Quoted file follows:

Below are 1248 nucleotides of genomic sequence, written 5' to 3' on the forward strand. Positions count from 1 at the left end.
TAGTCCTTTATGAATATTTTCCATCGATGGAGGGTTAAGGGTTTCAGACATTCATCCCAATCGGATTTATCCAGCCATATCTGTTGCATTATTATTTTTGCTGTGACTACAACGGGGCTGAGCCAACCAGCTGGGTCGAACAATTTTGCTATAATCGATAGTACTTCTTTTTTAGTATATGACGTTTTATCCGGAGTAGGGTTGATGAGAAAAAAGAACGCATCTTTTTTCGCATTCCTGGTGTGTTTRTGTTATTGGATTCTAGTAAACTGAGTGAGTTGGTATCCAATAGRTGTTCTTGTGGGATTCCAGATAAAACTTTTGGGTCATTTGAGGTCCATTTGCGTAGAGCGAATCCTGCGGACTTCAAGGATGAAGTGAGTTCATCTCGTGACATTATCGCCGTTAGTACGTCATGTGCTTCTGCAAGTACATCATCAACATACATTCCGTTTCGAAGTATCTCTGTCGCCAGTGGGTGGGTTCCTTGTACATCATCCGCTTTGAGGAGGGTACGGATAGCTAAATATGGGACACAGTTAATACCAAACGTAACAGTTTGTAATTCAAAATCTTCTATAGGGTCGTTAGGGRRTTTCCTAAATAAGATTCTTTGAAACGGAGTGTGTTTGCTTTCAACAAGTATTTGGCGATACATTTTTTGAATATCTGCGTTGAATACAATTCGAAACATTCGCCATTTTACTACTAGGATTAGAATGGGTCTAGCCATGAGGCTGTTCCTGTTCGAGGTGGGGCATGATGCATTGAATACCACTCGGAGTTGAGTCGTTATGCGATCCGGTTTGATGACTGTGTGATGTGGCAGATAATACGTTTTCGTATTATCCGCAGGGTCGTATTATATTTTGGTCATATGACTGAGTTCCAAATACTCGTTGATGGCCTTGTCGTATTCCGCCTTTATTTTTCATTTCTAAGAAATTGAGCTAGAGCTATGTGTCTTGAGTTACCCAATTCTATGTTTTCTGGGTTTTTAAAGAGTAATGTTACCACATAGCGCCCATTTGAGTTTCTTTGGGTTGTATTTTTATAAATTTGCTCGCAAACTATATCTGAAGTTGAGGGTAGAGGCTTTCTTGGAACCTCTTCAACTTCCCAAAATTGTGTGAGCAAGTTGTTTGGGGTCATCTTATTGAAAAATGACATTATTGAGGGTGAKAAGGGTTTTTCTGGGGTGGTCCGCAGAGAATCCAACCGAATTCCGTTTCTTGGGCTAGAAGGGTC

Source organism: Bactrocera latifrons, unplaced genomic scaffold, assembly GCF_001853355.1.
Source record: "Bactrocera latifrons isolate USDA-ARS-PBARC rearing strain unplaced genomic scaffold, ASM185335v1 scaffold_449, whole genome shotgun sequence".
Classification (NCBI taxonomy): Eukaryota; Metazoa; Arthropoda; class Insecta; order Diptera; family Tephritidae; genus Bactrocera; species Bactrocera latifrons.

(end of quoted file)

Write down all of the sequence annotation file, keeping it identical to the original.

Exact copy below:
Below are 1248 nucleotides of genomic sequence, written 5' to 3' on the forward strand. Positions count from 1 at the left end.
TAGTCCTTTATGAATATTTTCCATCGATGGAGGGTTAAGGGTTTCAGACATTCATCCCAATCGGATTTATCCAGCCATATCTGTTGCATTATTATTTTTGCTGTGACTACAACGGGGCTGAGCCAACCAGCTGGGTCGAACAATTTTGCTATAATCGATAGTACTTCTTTTTTAGTATATGACGTTTTATCCGGAGTAGGGTTGATGAGAAAAAAGAACGCATCTTTTTTCGCATTCCTGGTGTGTTTRTGTTATTGGATTCTAGTAAACTGAGTGAGTTGGTATCCAATAGRTGTTCTTGTGGGATTCCAGATAAAACTTTTGGGTCATTTGAGGTCCATTTGCGTAGAGCGAATCCTGCGGACTTCAAGGATGAAGTGAGTTCATCTCGTGACATTATCGCCGTTAGTACGTCATGTGCTTCTGCAAGTACATCATCAACATACATTCCGTTTCGAAGTATCTCTGTCGCCAGTGGGTGGGTTCCTTGTACATCATCCGCTTTGAGGAGGGTACGGATAGCTAAATATGGGACACAGTTAATACCAAACGTAACAGTTTGTAATTCAAAATCTTCTATAGGGTCGTTAGGGRRTTTCCTAAATAAGATTCTTTGAAACGGAGTGTGTTTGCTTTCAACAAGTATTTGGCGATACATTTTTTGAATATCTGCGTTGAATACAATTCGAAACATTCGCCATTTTACTACTAGGATTAGAATGGGTCTAGCCATGAGGCTGTTCCTGTTCGAGGTGGGGCATGATGCATTGAATACCACTCGGAGTTGAGTCGTTATGCGATCCGGTTTGATGACTGTGTGATGTGGCAGATAATACGTTTTCGTATTATCCGCAGGGTCGTATTATATTTTGGTCATATGACTGAGTTCCAAATACTCGTTGATGGCCTTGTCGTATTCCGCCTTTATTTTTCATTTCTAAGAAATTGAGCTAGAGCTATGTGTCTTGAGTTACCCAATTCTATGTTTTCTGGGTTTTTAAAGAGTAATGTTACCACATAGCGCCCATTTGAGTTTCTTTGGGTTGTATTTTTATAAATTTGCTCGCAAACTATATCTGAAGTTGAGGGTAGAGGCTTTCTTGGAACCTCTTCAACTTCCCAAAATTGTGTGAGCAAGTTGTTTGGGGTCATCTTATTGAAAAATGACATTATTGAGGGTGAKAAGGGTTTTTCTGGGGTGGTCCGCAGAGAATCCAACCGAATTCCGTTTCTTGGGCTAGAAGGGTC

Source organism: Bactrocera latifrons, unplaced genomic scaffold, assembly GCF_001853355.1.
Source record: "Bactrocera latifrons isolate USDA-ARS-PBARC rearing strain unplaced genomic scaffold, ASM185335v1 scaffold_449, whole genome shotgun sequence".
Classification (NCBI taxonomy): Eukaryota; Metazoa; Arthropoda; class Insecta; order Diptera; family Tephritidae; genus Bactrocera; species Bactrocera latifrons.